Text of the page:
The trustee may choose to maintain low cash reserves if most of the assets held in the single asset class are traded on an exchange and are liquid. Yet another reason could be holding less cash reserves due to low-interest rates.

The above are a few scenarios from many that could result in a significant percentage of the portfolio being invested in a single asset class but the key is to document the reasons of non-diversification in the investment strategy.

A funny thought comes to mind as to whether trustees will receive letters in future for over diversification, This scenario takes place when the number of investments in a portfolio exceeds the point where the marginal loss of expected return is greater than the marginal benefit of reduced risk. In simple language, when individual investments are added to a portfolio, each new investment lowers risk but also lowers the expected return. We do hope the ATO understands that there is also an over diversification risk to a fund's portfolio and not just a non-diversification risk.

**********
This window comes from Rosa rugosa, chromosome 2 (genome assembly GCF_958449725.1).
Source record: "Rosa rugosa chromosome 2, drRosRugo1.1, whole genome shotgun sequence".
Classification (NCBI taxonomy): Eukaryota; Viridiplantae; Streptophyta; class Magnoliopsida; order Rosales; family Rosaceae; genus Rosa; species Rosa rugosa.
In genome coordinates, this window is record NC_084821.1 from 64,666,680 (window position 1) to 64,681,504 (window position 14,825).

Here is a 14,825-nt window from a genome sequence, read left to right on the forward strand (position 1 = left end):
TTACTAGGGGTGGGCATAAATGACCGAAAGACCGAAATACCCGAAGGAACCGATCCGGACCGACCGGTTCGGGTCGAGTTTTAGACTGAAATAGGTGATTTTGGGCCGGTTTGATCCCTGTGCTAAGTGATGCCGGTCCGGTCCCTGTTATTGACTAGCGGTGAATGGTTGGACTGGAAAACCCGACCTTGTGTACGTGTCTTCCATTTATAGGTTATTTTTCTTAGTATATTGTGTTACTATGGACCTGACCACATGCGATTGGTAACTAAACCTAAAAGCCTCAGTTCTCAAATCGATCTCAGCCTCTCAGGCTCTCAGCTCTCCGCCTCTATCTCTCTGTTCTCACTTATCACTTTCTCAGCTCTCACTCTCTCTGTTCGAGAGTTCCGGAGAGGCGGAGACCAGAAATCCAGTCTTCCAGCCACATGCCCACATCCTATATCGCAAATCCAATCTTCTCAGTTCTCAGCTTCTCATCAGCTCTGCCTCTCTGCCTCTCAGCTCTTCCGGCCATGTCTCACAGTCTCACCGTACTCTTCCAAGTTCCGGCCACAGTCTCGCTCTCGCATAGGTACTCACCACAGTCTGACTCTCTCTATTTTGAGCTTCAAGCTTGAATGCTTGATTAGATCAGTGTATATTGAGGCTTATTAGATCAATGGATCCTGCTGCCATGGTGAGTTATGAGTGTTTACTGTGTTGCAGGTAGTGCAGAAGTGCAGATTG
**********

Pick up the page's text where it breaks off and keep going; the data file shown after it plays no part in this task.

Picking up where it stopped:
Another event that is not captured by the ATO from SMSF Annual Returns is the fact that a fund may be non-diversified even though it reports investments in different classes. An example would be a fund reporting 50% "Non-residential properties", 41% "Unlisted Unit Trusts" and 9% cash. If the 41% is invested in unlisted commercial property trusts, the ATO would fail to recognise that the fund has invested 91% in a single asset class.

Given the above, if you are a trustee who is just too scared to invest in anything but Term Deposits and cash and are non-diversified due to lack of experience in the markets, seriously consider moving your funds to Third Party or industry superannuation funds where professionals can generate better returns for your retirement funds rather than letting funds in your SMSF erode over time with inflation. Alternatively, place the SMSF funds with licensed advisors who can assist in securing a diverse pool of good investments and provide better returns over time.